News & Media

Caraviello: Thanks in part to rule change, a new star is born

November 19, 2011, David Caraviello,

HOMESTEAD, Fla. -- Two days after the final race of the 2010 Nationwide Series campaign, Ricky Stenhouse Jr. sat at the Nationwide Series awards banquet in the Loews Miami Beach Hotel and watched Brad Keselowski receive his award for claiming that season's title. Then and there, Stenhouse and crew chief Mike Kelley made a pact -- that's going to be us up there next year, they told one another. At the time, they had to be the only true believers, given the turbulent ride Stenhouse had endured between nearly losing his job and winning rookie of the year.

Two months later, those hopes received a considerable boost when reports surfaced that NASCAR was implementing a rule change that would limit drivers to a championship run in only one national series. That meant Keselowski wasn't eligible to repeat. That meant Carl Edwards, or anyone else harboring hopes of a Sprint Cup crown, wasn't eligible to win the title. That meant the Nationwide championship had to go to a driver who focused solely on that series.

Closing in

Ricky Stenhouse Jr. just has to finish 37th or better to lock up the Nationwide title, but he isn't going to take his foot off the throttle to get there.

Somebody like Ricky Stenhouse Jr.

"When they changed the points system, nobody really counted us in," Stenhouse said, "but we felt like as a race team, that gave us an even better shot to win it. We just fought really hard all year. We came into this season feeling like we had a shot at it."

Saturday at Homestead-Miami Speedway, it all came to fruition when Stenhouse claimed the Nationwide Series crown, wrapping up his first title at NASCAR's national level. In the process, Stenhouse's championship validates one of the best recent rule changes NASCAR has made -- the policy of limiting drivers to only one title run. It was controversial and somewhat awkward at first, particularly when the season-opening events at Daytona were swept by drivers who couldn't win those same championships. Many early race rundowns were littered with names that had an (i) next to them, meaning those drivers were ineligible to receive championship points.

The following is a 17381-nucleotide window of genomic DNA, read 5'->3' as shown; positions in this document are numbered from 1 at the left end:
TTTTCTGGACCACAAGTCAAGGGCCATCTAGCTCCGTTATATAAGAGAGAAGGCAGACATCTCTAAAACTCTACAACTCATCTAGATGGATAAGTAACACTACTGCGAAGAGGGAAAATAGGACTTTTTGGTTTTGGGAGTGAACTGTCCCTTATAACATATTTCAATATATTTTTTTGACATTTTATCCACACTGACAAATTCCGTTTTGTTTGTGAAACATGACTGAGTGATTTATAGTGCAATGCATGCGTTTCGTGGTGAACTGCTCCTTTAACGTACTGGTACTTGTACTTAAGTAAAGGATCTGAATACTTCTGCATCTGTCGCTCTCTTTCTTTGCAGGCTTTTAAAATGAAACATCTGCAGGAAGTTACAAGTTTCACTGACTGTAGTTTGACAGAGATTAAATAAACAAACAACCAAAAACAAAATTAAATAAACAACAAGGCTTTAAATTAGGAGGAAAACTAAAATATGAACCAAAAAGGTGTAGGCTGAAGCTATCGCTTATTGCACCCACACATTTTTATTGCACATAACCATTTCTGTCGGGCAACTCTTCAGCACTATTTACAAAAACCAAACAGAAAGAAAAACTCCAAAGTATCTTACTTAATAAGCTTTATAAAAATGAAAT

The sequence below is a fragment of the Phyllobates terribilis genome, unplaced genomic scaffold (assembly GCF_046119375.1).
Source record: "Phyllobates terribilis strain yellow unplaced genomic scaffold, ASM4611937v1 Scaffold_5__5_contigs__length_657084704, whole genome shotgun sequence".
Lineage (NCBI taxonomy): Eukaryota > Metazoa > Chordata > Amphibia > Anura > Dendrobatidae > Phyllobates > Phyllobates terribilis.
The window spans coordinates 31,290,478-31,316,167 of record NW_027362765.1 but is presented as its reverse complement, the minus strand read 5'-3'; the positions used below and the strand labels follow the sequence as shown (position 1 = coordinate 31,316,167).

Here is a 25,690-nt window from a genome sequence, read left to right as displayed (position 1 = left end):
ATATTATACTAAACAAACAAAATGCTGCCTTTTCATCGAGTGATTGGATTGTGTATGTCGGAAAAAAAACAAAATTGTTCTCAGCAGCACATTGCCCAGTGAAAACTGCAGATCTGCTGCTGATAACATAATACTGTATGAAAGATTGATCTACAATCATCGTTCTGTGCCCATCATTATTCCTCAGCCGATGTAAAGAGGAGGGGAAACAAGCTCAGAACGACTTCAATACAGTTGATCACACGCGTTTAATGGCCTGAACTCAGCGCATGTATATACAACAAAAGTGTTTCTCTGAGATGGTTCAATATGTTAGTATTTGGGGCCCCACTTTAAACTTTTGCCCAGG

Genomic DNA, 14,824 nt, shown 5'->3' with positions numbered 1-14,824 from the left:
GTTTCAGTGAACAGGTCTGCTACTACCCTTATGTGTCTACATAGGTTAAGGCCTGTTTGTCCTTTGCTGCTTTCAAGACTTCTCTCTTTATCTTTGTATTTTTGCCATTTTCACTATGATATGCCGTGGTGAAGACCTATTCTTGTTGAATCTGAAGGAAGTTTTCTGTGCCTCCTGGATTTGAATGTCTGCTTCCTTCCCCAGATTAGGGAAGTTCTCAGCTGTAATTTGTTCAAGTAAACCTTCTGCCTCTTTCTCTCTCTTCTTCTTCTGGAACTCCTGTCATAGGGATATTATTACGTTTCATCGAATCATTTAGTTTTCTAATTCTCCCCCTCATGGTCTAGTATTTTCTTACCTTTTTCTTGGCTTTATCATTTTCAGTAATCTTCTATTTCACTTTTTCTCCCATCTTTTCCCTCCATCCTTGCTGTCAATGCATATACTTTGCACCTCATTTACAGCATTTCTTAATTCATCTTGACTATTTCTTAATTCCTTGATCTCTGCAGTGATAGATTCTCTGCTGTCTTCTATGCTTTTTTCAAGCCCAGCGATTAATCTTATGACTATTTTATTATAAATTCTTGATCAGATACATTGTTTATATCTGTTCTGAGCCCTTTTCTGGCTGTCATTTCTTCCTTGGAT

By now, though, it's become clear that the move was the right one for a series that has long struggled to find its own identity, and recently has been overrun by moonlighting Sprint Cup drivers who hog much of the sponsorship and many of the race victories. Yes, Stenhouse's No. 6 car came to South Florida third in owners' points, and without the exclusion rule Edwards may very well be hunting two titles this year instead of one. But Stenhouse stuck his nose right into the mix and proved he belonged. He won multiple races, he ran as well or better than big dogs like Edwards and Keselowski, and he rewarded the faith car owner Jack Roush placed in him by showing that his championship is not just a fluke of this system.

"It would have been tough to beat the full-time guys like Carl and Brad," Stenhouse concedes. "But we're third in owner points, so I feel like we've done our fair share of running up front with those guys and getting a couple of wins. We beat Carl, we beat Brad. We know we can do it. I think with everything we learned this year, the way we start next year, we could be even stronger than what we ended this year with. Ultimately, I'd like to win the championship and the owners championship for Jack. That would mean a lot."

In all honesty, NASCAR needed this, particularly given that the previous five Nationwide champions had all come from the Sprint Cup ranks. No question, in a sponsor market that's so tight even a past Cup champion like Matt Kenseth still doesn't have a backer for next season, corporations seem hesitant to put their money behind young and somewhat unheralded drivers. Stenhouse has raced for much of this year in a blank white car. But this is also a sport that desperately needs emerging stars, and Stenhouse shows every sign of becoming one, from the way he drives the race car -- his effort last week on the reconfigured Phoenix oval, where he essentially clinched this crown, was textbook -- to his refusal to back down from even older and more accomplished drivers like Edwards.

"He is an amazing driver," said Edwards, Stenhouse's teammate at Roush Fenway Racing, and the leader by three points in the Sprint Cup championship race. "He's really, really good. He will win multiple championships. He will be sitting right here where I'm sitting before long. He's unreal, so I'm happy for him."

In a sport where many of the popular drivers are starting to gray around the temples, 2011 will be remembered as a banner year for emerging stars. Ten months ago, 20-year-old Trevor Bayne won the Daytona 500. On Friday night 21-year-old Austin Dillon wrapped up the Camping World Truck Series title, giving the black No. 3 of car owner and grandfather Richard Childress its first championship since Dale Earnhardt's last in 1994. And now comes the 24-year-old Stenhouse, complete with his cowboy boots and big belt buckle, a rodeo rider in a stock car. All three are young, talented and charismatic, just the type of drivers NASCAR needed to unearth.